Participants completed a baseline and up to six follow-up questionnaires capturing data on socioeconomic factors, lifestyle variables, and health conditions. Cancer status was ascertained through state tumour registries. The team then used Cox proportional hazards models to assess the association between average neighbourhood walkability and risk of overall and site-specific obesity-related cancers.
Results showed that, among women involved in the study, 18.2% (n=2,411) had developed an obesity related cancer by the end of 2016 (53% postmenopausal breast cancer, 14% colorectal and 12% endometrial cancer).
Women who lived in neighbourhoods in the highest quartile of walkability had 26% lower risk of developing obesity-related cancers compared with those living in neighbourhoods in the lowest quartile of walkability.
The hazard ratios associated with a 1-standard deviation increase in average annual neighbourhood walkability was 0.89 for all obesity related cancers (95%CI: 0.85-0.93). For postmenopausal breast cancer the HR was 0.89, for ovarian cancer 0.82, for endometrial cancer 0.87 and for multiple myeloma 0.68.
Finally, the association between neighbourhood walkability and risk of overall obesity-related cancers was stronger among women living in neighbourhoods with higher levels of poverty compared with that in women living in areas with lower poverty levels (P-interaction =0.006). “We think that the association is stronger in poorer neighbourhoods because the walkability of a neighbourhood influences how much women exercise to a greater extent than for someone living in a wealthier neighbourhood who is likely to have access to other forms of exercise, like gyms, fitness studios and high-quality parks,” explains Chen.
Possible mechanisms that underlie the association of neighbourhood walkability with the risk of cancer, suggest the authors, include the potential effects of obesity and walking on hormone levels, chronic inflammation, or metabolic changes, such as insulin resistance.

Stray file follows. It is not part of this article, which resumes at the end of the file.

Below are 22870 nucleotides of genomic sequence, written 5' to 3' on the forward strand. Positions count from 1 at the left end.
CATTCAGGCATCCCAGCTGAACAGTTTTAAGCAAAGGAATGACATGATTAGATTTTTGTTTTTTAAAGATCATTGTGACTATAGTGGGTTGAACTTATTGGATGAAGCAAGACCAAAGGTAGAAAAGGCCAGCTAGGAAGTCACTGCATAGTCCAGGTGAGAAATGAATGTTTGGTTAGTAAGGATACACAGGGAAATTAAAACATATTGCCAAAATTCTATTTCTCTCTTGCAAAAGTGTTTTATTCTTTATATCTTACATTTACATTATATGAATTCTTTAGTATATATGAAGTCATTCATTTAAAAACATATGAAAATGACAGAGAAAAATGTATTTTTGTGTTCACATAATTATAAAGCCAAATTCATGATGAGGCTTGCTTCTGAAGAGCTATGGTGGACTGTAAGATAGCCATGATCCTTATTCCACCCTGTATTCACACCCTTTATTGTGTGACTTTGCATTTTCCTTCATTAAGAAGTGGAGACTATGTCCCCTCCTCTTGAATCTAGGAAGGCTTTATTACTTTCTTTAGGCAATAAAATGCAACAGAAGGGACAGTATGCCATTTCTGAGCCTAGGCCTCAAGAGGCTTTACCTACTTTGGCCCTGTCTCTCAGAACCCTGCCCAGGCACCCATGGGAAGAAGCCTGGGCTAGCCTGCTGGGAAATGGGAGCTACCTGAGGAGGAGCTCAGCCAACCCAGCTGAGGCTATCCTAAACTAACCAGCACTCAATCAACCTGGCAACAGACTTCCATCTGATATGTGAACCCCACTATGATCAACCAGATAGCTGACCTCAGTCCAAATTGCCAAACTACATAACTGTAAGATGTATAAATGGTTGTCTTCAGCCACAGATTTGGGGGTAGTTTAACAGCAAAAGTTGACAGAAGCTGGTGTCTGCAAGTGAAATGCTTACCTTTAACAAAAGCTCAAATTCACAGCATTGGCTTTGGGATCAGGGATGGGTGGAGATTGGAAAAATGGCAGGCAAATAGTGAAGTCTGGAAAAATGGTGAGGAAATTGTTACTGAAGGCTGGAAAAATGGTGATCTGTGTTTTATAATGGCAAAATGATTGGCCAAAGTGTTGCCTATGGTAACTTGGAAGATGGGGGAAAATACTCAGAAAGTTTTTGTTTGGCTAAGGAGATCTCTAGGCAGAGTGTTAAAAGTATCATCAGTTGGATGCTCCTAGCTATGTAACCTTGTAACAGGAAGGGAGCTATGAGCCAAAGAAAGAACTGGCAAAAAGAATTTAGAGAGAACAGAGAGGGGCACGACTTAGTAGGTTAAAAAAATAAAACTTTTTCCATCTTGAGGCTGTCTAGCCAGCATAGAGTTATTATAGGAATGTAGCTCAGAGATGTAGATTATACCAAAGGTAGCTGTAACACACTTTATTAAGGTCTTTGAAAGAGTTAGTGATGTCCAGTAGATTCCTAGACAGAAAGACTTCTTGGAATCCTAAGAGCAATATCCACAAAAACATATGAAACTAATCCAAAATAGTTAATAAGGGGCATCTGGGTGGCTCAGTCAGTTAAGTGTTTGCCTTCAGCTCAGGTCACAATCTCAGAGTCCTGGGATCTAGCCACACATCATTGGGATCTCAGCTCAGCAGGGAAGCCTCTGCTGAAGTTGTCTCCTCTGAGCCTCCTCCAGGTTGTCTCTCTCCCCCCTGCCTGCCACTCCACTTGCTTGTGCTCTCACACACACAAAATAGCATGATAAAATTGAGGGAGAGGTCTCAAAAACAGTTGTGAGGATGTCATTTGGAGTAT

The investigators hope that their results can be used as evidence to support planning policies that promote the built environment as a way to increase physical activity. “When designing new areas or redeveloping existing neighbourhoods planners often consider the costs and benefits for one set of urban design features versus another. We hope our data on cancer will make health outcomes a stronger consideration in urban design and planning decisions,” says Rundle. Planning strategies that can be used to promote walkability, he adds, include abolishing zoning rules that stipulate commercial and residential land cannot be mixed, increasing bus and subway routes to allow people to be less dependent on cars, and promoting grid layouts in streets, allowing people to travel between A and B on foot.
In an accompanying invited perspective Charlotte Roscoe and Cindy Hu (both Chan School of Public Health, Harvard), and Paul Villeneuve (Carleton University, Ottawa), write, “Within the role of the built environment in the aetiology of cancer, studies linking walkability exposure to key risk factors for cancer, such as physical activity, provide a mechanistic rationale. The next natural step is to begin disentangling the mechanisms that drive associations between walkability and cancer, with a future vision of leveraging population-wide walkability exposure to contribute to cancer prevention.”